September 29, 2011 (this day)

I’m sitting outside on my back porch because this threatens to be the last day I can do this for a while.  The weather forecast is calling for very cool, actually cold weather for the next few days.  Right now it is perfect.  It’s not hot or cold, it’s sunny but the sun doesn’t burn.  The leaves are mostly still on the trees but when a breeze blows some flutter down.  Very nice.

I’ve been very busy at work this week and next week won’t be better.  I went to a thrift shop to buy metal silverware for my work place to use instead of plastic.  The amount of Styrofoam and plastic we use and throw out amazes me.  My meeting uses real cups and in five or six years, if we’ve only saved 20 cups a meeting, that a lot of cups.

At work today someone was telling us about a trip she’s about to take with her husband, someone else we work with, who is afraid to fly.   I was telling her about the things I did to successfully fly to Hawaii (and back!) over a year ago now, and I’m still very grateful.  I made it fairly calmly, and without drugs, because of the program.

The picture is one I took of my Big Book on my lap while I was waiting (and waiting and waiting) for Carole to get coffee on the way to a meeting the other day.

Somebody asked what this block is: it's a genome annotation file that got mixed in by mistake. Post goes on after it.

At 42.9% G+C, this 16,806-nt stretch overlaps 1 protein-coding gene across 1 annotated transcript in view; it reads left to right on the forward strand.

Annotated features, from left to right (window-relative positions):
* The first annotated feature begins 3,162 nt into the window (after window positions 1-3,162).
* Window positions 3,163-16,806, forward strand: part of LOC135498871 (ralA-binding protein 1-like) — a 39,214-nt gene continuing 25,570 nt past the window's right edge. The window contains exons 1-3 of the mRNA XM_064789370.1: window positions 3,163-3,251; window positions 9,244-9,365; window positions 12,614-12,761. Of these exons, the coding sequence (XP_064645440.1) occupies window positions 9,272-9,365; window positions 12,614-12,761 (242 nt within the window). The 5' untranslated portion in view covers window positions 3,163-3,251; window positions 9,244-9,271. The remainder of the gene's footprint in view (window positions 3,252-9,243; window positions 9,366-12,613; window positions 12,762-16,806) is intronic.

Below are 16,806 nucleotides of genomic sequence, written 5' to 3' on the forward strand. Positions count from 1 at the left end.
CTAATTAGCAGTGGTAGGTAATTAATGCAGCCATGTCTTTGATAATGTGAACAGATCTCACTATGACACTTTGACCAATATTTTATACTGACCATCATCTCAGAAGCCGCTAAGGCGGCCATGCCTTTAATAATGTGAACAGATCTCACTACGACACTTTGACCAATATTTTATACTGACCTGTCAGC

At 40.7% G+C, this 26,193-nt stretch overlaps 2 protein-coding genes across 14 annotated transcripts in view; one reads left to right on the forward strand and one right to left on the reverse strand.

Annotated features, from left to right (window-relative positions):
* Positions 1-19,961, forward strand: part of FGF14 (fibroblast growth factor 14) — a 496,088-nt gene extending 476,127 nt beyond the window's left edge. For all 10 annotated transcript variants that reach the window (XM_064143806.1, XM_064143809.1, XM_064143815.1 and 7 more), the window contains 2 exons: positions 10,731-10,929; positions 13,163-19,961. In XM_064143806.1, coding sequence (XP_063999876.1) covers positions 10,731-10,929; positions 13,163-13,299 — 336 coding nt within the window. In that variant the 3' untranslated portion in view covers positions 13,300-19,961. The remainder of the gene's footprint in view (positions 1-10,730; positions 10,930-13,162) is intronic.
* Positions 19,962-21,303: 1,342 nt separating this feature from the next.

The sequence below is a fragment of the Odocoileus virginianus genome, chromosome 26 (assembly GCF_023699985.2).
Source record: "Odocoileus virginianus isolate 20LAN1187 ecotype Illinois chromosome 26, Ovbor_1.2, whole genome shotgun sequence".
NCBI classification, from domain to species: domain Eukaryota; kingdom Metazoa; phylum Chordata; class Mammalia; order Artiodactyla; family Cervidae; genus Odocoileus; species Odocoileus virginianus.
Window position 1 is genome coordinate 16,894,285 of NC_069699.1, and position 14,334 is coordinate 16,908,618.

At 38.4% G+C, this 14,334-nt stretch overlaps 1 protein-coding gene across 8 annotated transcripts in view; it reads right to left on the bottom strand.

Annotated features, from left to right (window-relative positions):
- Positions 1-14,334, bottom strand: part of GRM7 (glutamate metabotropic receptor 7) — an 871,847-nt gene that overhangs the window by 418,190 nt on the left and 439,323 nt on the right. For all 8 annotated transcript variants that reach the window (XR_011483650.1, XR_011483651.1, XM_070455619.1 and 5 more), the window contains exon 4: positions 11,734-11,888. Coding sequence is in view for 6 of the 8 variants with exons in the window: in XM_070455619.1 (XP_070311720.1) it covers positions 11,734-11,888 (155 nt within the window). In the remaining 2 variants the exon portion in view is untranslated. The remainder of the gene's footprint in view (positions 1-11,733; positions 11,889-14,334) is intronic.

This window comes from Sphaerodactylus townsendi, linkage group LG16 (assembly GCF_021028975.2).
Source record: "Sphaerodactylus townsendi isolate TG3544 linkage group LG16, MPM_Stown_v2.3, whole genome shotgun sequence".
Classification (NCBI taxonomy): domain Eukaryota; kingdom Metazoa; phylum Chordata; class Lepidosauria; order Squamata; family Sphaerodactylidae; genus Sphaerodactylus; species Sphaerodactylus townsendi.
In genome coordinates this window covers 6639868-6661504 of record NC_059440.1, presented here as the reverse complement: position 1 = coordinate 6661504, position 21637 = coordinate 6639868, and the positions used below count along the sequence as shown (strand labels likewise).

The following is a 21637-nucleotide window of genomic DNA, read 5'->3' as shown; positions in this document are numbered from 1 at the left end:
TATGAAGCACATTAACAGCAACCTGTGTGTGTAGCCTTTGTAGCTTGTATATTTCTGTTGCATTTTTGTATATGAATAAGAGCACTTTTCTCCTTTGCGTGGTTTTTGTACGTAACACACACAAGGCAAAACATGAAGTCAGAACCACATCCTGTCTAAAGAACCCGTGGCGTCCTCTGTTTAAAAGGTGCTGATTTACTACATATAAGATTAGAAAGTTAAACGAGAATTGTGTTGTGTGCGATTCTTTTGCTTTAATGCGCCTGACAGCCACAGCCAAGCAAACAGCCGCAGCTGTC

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Most Married Folks in A.A. (Step Twelve continued)

Most married folks in A.A. have very happy homes.  To a surprising extent, A.A. has offset the damage to family life brought about by years of alcoholism.  But just like all other societies, we do have sex and marital problems, and sometimes they are distressingly acute.  Permanent marriage breakups and separations, however, are unusual in A.A.  Our main problem is not how we are to stay married; it is how to be more happily married by eliminating the severe emotional twists that have so often stemmed from alcoholism.

This paragraph is, I think, I sign of the times the book was written in.

I went to a meeting last night where they were reading the last part of Chapter Five in the Big Book, the part about the sex inventory.  There was a pitiable newcomer there for his very first meeting, and he asked immediately what sex had to do with drinking.  He told us he was there to stop drinking because his wife had taken a PFA out against him, and he loved her, and he wanted her back.

I spent a lot of that meeting wrapping my hands around my Big Book, grateful I could see what he so obviously could not.